They still remember Pearl Harbor at the ceremonies in our government and my guess is that they will while direct memory of the event endures. It is meet and right so to do.
When the veterans remember Pearl Harbor, they recollect reality. The rest of us look backwards and try to have pious thoughts, though in an ahistorical age, those are hard to have. The brave lads are now just the “olds” (as my students say) and we are not quite sure if they are relevant or even quite acceptable. They are apt to remember Pearl Harbor just as they do the Alamo.
We have mixed feelings about these memories. Here is a rule: people who did not experience an event will see nuance in it that escapes those that were there. If you were in Twin Towers on 9/11 or there as the terrorists attacked, then you see evil being fought by good.
A Strength and Weakness in the Academic Memory
The memory of the academic is more nuanced, and there is great good to this, but also dangerous. Every event has so many causes that God alone knows every connnection, but an academic can get a dissertation from finding a few no other scholar has found. Still not all causes or connections are as vital as others.
Adam’s fall? That was a root cause of the terrorist attack on 9/11. Mistakes in American foreign policy and European colonialism were not immediate causes, but helped create the world in which terrorism would thrive. Radical and twisted forms of Islam pumped poison into the minds of young men. That was a proximate cause.
Still the fact remains that most young men in the Middle East, even those exposed to the evils done by the West and the poison brewed in the East, did not become mass murderers. They might grumble or consider direct action, but some decency kept them from the final act. The common image of God in every person checks a man and he does not do what he thought he might. He listens to the Will of God that is hard to hear, but is the heart of all of us.
Historians, theologians, and philosophers should find the subtle connections, but not miss the being there. The cause, the chief and great cause, was the evil men did on 9/11 or 12/7.
The evil men of 9/11 or the misguided and tyrannical Imperial war machine of Japan did not listen to the still small voice of divinity as others did and so brought horror down on us and death on themselves. The men who ordered the attack on the World Trade Center and on Pearl Harbor and those who executed the orders are the chief reason for the death and destruction of 9/11 or 12/7 and so they live in infamy as they died in shame and dishonor.
When those that were there, and a few poets and others still gifted with imagination, remember Pearl Harbor or the World Trade Center, they live the reality of the evil and the good of those days.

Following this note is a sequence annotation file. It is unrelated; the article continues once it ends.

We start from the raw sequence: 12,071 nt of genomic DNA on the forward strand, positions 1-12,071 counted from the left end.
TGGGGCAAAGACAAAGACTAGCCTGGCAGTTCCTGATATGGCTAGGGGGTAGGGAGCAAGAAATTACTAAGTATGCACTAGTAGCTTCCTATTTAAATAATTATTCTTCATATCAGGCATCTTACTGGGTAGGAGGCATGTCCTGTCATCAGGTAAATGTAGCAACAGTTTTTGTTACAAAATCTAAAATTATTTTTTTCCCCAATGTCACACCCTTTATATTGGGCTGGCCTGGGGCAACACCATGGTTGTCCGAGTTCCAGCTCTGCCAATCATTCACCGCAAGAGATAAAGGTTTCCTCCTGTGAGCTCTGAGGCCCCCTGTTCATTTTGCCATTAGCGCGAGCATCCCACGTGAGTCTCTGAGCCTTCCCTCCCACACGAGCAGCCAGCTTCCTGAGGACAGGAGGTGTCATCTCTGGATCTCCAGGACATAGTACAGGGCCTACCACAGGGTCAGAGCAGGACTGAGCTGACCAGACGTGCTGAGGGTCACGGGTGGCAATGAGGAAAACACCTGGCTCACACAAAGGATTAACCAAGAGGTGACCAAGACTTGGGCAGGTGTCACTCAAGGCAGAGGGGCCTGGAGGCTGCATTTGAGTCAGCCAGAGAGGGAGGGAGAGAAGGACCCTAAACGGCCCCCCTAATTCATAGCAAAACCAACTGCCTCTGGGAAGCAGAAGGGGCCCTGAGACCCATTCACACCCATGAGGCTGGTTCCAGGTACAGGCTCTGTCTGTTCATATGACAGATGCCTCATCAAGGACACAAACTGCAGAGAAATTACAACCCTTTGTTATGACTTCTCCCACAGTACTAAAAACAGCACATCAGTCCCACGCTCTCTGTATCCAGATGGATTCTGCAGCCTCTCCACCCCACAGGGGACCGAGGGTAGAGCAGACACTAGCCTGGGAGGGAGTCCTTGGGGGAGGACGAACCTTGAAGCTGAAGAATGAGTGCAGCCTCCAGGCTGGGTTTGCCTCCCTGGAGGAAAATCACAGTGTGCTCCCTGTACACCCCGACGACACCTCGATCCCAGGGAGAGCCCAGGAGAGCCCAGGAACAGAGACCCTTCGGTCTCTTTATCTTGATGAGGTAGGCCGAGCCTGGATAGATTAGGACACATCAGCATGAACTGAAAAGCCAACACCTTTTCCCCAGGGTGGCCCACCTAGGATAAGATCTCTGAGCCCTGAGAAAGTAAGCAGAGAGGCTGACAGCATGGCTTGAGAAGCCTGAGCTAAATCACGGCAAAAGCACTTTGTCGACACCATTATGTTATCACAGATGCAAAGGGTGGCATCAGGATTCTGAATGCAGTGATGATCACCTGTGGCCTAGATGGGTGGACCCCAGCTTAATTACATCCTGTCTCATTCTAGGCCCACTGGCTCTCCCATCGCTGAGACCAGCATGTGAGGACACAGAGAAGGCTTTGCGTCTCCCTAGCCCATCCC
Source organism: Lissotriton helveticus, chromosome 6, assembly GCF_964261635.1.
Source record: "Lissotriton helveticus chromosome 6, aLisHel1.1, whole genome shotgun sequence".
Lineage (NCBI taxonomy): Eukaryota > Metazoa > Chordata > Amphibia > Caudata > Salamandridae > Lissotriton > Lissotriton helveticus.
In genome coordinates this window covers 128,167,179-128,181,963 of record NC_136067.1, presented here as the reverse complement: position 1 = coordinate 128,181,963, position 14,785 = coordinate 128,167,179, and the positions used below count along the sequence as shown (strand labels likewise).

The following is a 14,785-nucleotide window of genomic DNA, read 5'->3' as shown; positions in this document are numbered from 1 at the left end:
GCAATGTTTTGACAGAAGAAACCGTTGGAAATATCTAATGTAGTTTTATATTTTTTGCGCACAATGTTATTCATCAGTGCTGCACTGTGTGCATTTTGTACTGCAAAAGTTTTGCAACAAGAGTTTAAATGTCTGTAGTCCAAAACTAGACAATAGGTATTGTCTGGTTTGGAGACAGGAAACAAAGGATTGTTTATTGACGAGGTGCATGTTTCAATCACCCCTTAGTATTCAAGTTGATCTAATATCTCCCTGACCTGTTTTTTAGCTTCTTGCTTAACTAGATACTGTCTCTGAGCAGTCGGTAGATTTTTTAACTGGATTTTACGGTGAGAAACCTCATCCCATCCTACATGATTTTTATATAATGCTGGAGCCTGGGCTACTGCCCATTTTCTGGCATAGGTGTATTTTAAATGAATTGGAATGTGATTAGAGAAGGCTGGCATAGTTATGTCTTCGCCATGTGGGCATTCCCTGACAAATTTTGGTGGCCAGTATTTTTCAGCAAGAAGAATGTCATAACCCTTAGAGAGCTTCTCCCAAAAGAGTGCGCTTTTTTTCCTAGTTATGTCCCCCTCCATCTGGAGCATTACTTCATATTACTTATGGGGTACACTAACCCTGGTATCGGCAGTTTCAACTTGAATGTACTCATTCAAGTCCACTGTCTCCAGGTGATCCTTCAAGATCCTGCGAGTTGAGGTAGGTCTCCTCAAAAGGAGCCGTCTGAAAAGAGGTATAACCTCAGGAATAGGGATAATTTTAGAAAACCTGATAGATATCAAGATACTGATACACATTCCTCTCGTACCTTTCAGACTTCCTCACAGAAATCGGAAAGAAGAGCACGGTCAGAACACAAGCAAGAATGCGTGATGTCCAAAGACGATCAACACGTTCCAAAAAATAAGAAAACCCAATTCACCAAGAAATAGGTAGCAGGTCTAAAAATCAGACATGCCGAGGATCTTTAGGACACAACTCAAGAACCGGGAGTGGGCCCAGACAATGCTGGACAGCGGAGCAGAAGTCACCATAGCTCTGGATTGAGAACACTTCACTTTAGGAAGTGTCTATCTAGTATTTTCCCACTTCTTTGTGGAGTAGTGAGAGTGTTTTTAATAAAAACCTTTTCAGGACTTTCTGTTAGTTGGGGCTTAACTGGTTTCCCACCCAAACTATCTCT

We do not teach memory the way the ancients did. When we get to the passages of Homer that list all the ships of the Trojan War, we wonder why this is there. The war was ancient history when Homer wrote of it. Why list the ships? Of course, in part this was fan service as the great poet related the families of his day to the events of the past. Great-great-great-a-great-many-greats-grandfather was there!
There is more too it than that. If you are taught to recollect, if you do this in rememberance of a great deed or the greater dead, then you learn to be there. You need the ship list, because you are with the Greeks besieging the city, just as you are a Trojan counting the allies who might come to save Troy.
Troy burns still in a rich imagination and Virgil has a lesson or two to teach you from that event.
I suspect that the chief function of imagination is not to entertain us or pass time away, but to enable to live the lessons of the past. If you heard a relative describe World War II and you had an imagination, you could, in one sense, be there. You experienced the deeds of courage and the darkness of Nazi evil in the words of a West Virginia story teller.
You were there.
So it should be when we remember Pearl Harbor: we can be there. We can know if we bother to hear the stories, listen to the tales, and then preserve them with the genius of some American Homer like Frank Capra. When I first heard of the murder of the Russian Imperial family and the deaths of millions that followed, I dreamed of it, still dream of it, as if I was there.
I was not and yet was.
I cannot forget in any case that moment or Pearl Harbor or 9/11. They teach me.
Christmas is coming as it does after Pearl Harbor Day and then we will be in Bethlehem with the Baby wrapped in swaddling clothes and lying in a manger. There will still be no room in the Inn and Herod will still bring an end to the lives of babies to keep his throne safe.
We must be there. We don’t fondly recall . . . But in God, by a sanctified imagination, we run with the shepherds, stand in awe with Joseph, and kneel with the wisemen.
Remember. Remember. Not just on the 25th of December.